Art + Research: Coloniality, materiality and the public art/spaces
A conversation about traces of colonialism in public art and spaces. How can a critical discussion about those traces challenge the presupposed “neutrality” of Sweden? How can artists and researchers work to make critical knowledge about this reach a wider audience?
Hanni Kamaly, artist
Lena Sawyer, senior lecturer, Department of social work at Gothenburg University
Michael Barrett, curator, Museum of World Culture
Alessandro Petti, professor of architecture and social justice, Royal Institute of Art
The conversation will be moderated by Mårten Snickare, professor in art history and the administrative director of Accelerator. It was initiated and arranged by Jelena Jovičić, project leader Art + Research, Accelerator.
The conversation was held at Accelerator. Admission free, no advance booking required. Language: English.
’A message, of your life, how you got here, of your humanity, of those before and those who came after and who are waiting to be? An edit that Tore Strindberg had not imagined or hoped for.’ (Lena Sawyer, in ‘listening’ with Gothenburg’s Iron Well, 2020)
The violent legacy of colonialism has not only left behind marks in the colonized territories and its inhabitants; the exploitation of land, people and materials is well ingrained in the streets, buildings and art collections of many European countries, including Sweden. This seminar gathers artists, curators and scholars whose work inquires the issue of coloniality in the public art/spaces and how such practices can help us reexamine and deconstruct the dominant knowledge around the presence of colonial structures in our everyday lives. In this joint conversation we aim to address the ways in which art, research and practices at their intersections work towards uncovering traces of colonial residues present in the public spaces and art pieces in the cities we live in. How come many of these places remain unseen and still need to be uncovered? Where can such places be spotted in the context in which we are currently embedded? Once this knowledge is uncovered and shared, what can be done to interact and intervene with these spaces? In other words, how do we understand the process of decolonization in this context?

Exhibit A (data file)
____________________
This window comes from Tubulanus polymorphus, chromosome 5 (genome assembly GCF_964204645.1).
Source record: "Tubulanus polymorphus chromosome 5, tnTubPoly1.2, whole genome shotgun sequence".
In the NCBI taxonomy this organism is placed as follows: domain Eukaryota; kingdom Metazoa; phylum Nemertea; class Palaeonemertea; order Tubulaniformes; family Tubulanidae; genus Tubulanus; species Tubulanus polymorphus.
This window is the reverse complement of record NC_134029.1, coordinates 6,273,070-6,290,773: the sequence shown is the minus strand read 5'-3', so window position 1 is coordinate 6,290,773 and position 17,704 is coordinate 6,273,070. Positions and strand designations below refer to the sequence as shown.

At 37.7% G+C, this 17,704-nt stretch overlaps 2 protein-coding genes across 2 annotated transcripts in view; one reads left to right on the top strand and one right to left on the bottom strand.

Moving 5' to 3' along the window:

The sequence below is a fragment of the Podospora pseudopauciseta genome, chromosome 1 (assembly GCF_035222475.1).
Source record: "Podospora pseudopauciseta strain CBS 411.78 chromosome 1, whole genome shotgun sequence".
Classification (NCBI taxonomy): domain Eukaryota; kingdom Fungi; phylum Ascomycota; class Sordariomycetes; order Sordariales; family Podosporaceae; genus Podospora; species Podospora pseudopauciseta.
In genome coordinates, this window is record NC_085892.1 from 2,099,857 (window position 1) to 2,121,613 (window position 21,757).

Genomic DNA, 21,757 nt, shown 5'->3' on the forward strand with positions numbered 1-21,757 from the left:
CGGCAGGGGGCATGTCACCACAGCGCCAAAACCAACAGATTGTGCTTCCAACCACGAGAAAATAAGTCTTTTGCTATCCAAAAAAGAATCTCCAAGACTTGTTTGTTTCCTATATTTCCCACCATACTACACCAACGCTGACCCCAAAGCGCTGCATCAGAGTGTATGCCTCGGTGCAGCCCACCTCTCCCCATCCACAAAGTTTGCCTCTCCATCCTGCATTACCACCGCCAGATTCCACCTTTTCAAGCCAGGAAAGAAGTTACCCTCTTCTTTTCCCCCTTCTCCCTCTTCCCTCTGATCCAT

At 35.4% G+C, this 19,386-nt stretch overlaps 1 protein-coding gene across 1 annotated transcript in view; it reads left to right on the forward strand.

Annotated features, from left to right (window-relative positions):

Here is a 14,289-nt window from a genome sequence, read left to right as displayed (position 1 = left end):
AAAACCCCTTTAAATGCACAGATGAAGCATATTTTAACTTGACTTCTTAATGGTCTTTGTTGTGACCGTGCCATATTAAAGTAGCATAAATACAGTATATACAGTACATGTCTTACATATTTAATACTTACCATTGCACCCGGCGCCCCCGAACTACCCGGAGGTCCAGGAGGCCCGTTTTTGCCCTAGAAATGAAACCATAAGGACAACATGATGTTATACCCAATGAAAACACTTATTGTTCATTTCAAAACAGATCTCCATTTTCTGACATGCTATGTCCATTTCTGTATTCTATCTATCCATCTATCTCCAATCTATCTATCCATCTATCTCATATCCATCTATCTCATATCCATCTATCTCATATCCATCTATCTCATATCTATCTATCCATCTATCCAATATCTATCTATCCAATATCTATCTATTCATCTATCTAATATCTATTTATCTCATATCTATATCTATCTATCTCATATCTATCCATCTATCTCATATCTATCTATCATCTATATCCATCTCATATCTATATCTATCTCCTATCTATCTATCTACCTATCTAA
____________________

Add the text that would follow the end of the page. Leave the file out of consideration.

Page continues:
Lena Sawyer holds a Ph.D in cultural anthropology (2000) from the University of California Santa Cruz in 2000, and since then works in Sweden at the department of social work at Gothenburg University, where she focuses on understanding power from different perspectives and methodologies grounded in intersectionality and coloniality. Lena’s areas of competence include: Coloniality, Black feminisms, public space and memory, Black archives, Education and institutional discrimination.
Hanni Kamaly is a visual artist based in Stockholm. Kamaly received an MFA from Malmö Academy of Art and has also studied at Bergen Academy of Arts and the International Art Academy of Palestine. Kamaly’s work has been exhibited in numerous institutions and spaces including 34th Bienal de São Paulo in 2021, Moderna Museet Malmö (2020), Interkulturelt Museum, Oslo (2019/20), coyote, Stockholm (2020), Lunds Konsthall (2019), Ginerva Gambino, Cologne (2019), Tegel, Stockholm (2019), Moderna Museet, Stockholm (2018/19), Luleå Biennial (2018/19), Galleri Ping-Pong, Malmö (2018) Ahrenshoop Kunsthaus, Ahrenshoop (2018), Malmö Art Museum (2017/18), Skånes konstförening, Malmö (2017), Almanac, London (2017), Inter Arts Center, Malmö (2016) Rupert, Vilnius (2016).
Michael Barrett is an anthropologist, researcher, and curator of the Africa collections at the National Museums of World Culture in Sweden. His research focus is on the history of the collections as well as the representation of Africa and people of African descent in museums and other popular mediation practices. Among recent curatorial projects are the contemporary art shows Remixing the Future and Sonaxis (Etnografiska 2021), and Ongoing Africa (2017-2021) – critical development of research, exhibitions, outreach, and public programming in relation to the Africa collections at the Museums of World Culture.
Alessandro Petti is a professor of architecture and social justice at the Royal Institute of Art in Stockholm. Petti’s artistic, architectural, and educational practice interrogates and acts upon ideological, political, and social dimensions of architecture. In his artistic research practice, art exhibitions are sites of display and action that spill over into other contexts: architectural structures, critical learning environments, interventions that challenge dominant collective narratives, production of new political imaginations, the formation of civic spaces and re-definition of concepts. Petti is the co-founder of the architectural collective and residency program DAAR. In 2012, he initiated the experimental program Campus in Camps to overcome conventional educational structures.